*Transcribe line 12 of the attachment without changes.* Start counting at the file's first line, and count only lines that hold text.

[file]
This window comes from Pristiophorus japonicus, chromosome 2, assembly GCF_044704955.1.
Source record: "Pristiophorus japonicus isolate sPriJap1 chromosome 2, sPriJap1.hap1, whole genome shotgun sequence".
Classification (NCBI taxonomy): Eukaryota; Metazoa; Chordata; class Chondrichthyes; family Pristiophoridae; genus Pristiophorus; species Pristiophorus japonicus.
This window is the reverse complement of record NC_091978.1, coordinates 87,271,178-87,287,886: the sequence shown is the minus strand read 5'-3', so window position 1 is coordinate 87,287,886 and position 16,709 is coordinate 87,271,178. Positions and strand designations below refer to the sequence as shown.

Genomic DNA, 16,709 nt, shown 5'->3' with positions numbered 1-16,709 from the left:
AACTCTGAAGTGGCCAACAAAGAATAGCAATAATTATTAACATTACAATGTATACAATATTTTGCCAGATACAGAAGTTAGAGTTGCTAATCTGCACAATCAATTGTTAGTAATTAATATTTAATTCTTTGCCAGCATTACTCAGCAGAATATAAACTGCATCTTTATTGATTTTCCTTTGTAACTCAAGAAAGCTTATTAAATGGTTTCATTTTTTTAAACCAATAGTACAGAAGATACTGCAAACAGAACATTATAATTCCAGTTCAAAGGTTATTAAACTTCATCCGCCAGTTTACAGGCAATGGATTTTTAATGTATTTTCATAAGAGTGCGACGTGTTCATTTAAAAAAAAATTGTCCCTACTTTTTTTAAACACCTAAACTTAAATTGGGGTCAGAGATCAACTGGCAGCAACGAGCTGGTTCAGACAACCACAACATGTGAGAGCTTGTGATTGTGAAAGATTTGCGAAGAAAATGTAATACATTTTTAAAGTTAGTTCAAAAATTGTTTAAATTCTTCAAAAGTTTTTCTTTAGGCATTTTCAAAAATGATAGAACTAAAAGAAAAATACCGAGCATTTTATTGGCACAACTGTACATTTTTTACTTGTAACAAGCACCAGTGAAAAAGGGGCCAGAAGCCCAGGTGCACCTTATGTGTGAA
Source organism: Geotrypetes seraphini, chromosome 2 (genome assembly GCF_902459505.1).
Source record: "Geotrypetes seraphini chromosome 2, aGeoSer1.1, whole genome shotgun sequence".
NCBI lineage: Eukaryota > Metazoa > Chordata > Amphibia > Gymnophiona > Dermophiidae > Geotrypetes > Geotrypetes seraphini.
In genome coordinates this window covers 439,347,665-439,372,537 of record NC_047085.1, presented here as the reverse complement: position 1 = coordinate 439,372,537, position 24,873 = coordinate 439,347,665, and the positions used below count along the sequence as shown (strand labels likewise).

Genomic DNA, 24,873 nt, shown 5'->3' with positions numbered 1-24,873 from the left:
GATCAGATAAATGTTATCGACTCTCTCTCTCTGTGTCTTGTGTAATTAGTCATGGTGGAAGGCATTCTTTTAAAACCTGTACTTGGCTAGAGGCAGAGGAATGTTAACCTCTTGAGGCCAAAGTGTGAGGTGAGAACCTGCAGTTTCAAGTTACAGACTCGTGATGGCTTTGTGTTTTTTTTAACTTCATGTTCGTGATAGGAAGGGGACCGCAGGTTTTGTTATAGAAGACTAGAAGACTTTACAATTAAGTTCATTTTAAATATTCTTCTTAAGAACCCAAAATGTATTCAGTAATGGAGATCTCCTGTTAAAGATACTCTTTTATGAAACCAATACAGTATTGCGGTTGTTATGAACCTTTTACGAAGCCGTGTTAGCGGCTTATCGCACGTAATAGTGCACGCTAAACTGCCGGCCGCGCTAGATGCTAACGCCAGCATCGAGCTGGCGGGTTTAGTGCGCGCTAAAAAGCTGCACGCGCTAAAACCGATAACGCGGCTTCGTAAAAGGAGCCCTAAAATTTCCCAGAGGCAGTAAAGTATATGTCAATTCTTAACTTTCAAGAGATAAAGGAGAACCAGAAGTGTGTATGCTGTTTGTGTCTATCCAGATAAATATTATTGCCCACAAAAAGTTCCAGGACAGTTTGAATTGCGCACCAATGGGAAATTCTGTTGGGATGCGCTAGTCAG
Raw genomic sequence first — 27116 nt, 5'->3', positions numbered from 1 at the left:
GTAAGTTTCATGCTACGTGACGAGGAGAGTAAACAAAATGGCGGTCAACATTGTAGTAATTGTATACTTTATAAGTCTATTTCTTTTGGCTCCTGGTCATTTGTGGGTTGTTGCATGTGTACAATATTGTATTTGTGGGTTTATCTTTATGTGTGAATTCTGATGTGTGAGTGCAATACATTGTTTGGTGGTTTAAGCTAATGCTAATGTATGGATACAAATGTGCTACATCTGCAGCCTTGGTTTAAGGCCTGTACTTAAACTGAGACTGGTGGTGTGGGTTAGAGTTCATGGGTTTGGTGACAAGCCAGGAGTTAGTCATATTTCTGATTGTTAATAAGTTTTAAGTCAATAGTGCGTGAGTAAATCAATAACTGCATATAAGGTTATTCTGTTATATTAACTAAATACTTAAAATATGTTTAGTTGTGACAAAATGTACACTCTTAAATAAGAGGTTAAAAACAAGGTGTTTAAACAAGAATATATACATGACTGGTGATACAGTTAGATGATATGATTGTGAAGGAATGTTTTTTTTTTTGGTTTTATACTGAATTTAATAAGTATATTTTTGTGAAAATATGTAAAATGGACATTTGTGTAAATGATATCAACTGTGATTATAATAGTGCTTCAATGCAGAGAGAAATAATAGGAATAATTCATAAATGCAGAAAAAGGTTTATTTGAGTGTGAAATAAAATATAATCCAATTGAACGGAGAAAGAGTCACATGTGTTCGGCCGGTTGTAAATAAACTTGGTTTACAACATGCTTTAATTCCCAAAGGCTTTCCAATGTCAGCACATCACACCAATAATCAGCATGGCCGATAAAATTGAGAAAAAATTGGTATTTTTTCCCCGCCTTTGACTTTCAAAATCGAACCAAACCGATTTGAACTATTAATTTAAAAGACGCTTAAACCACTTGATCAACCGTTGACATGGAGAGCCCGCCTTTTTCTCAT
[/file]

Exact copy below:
GATCAGATAAATGTTATCGACTCTCTCTCTCTGTGTCTTGTGTAATTAGTCATGGTGGAAGGCATTCTTTTAAAACCTGTACTTGGCTAGAGGCAGAGGAATGTTAACCTCTTGAGGCCAAAGTGTGAGGTGAGAACCTGCAGTTTCAAGTTACAGACTCGTGATGGCTTTGTGTTTTTTTTAACTTCATGTTCGTGATAGGAAGGGGACCGCAGGTTTTGTTATAGAAGACTAGAAGACTTTACAATTAAGTTCATTTTAAATATTCTTCTTAAGAACCCAAAATGTATTCAGTAATGGAGATCTCCTGTTAAAGATACTCTTTTATGAAACCAATACAGTATTGCGGTTGTTATGAACCTTTTACGAAGCCGTGTTAGCGGCTTATCGCACGTAATAGTGCACGCTAAACTGCCGGCCGCGCTAGATGCTAACGCCAGCATCGAGCTGGCGGGTTTAGTGCGCGCTAAAAAGCTGCACGCGCTAAAACCGATAACGCGGCTTCGTAAAAGGAGCCCTAAAATTTCCCAGAGGCAGTAAAGTATATGTCAATTCTTAACTTTCAAGAGATAAAGGAGAACCAGAAGTGTGTATGCTGTTTGTGTCTATCCAGATAAATATTATTGCCCACAAAAAGTTCCAGGACAGTTTGAATTGCGCACCAATGGGAAATTCTGTTGGGATGCGCTAGTCAG